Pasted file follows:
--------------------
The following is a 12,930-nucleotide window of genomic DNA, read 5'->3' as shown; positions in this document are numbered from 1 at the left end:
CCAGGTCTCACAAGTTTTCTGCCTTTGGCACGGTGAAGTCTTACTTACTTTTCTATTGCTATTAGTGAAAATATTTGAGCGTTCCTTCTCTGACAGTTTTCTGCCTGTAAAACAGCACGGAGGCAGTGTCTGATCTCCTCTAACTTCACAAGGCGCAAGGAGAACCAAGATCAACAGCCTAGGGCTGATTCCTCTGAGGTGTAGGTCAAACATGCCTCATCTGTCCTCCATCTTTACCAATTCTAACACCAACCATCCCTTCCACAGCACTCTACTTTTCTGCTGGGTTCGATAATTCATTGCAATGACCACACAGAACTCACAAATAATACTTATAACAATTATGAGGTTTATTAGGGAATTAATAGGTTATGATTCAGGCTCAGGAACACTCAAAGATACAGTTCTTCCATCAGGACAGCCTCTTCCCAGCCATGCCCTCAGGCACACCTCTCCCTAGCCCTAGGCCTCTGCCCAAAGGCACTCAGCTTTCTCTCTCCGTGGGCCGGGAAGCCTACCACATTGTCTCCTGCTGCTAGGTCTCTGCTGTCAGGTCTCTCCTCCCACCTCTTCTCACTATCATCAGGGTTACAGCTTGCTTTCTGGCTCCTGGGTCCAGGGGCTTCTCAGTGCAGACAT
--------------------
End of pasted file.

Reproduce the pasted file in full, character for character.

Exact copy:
The following is a 12,930-nucleotide window of genomic DNA, read 5'->3' as shown; positions in this document are numbered from 1 at the left end:
CCAGGTCTCACAAGTTTTCTGCCTTTGGCACGGTGAAGTCTTACTTACTTTTCTATTGCTATTAGTGAAAATATTTGAGCGTTCCTTCTCTGACAGTTTTCTGCCTGTAAAACAGCACGGAGGCAGTGTCTGATCTCCTCTAACTTCACAAGGCGCAAGGAGAACCAAGATCAACAGCCTAGGGCTGATTCCTCTGAGGTGTAGGTCAAACATGCCTCATCTGTCCTCCATCTTTACCAATTCTAACACCAACCATCCCTTCCACAGCACTCTACTTTTCTGCTGGGTTCGATAATTCATTGCAATGACCACACAGAACTCACAAATAATACTTATAACAATTATGAGGTTTATTAGGGAATTAATAGGTTATGATTCAGGCTCAGGAACACTCAAAGATACAGTTCTTCCATCAGGACAGCCTCTTCCCAGCCATGCCCTCAGGCACACCTCTCCCTAGCCCTAGGCCTCTGCCCAAAGGCACTCAGCTTTCTCTCTCCGTGGGCCGGGAAGCCTACCACATTGTCTCCTGCTGCTAGGTCTCTGCTGTCAGGTCTCTCCTCCCACCTCTTCTCACTATCATCAGGGTTACAGCTTGCTTTCTGGCTCCTGGGTCCAGGGGCTTCTCAGTGCAGACAT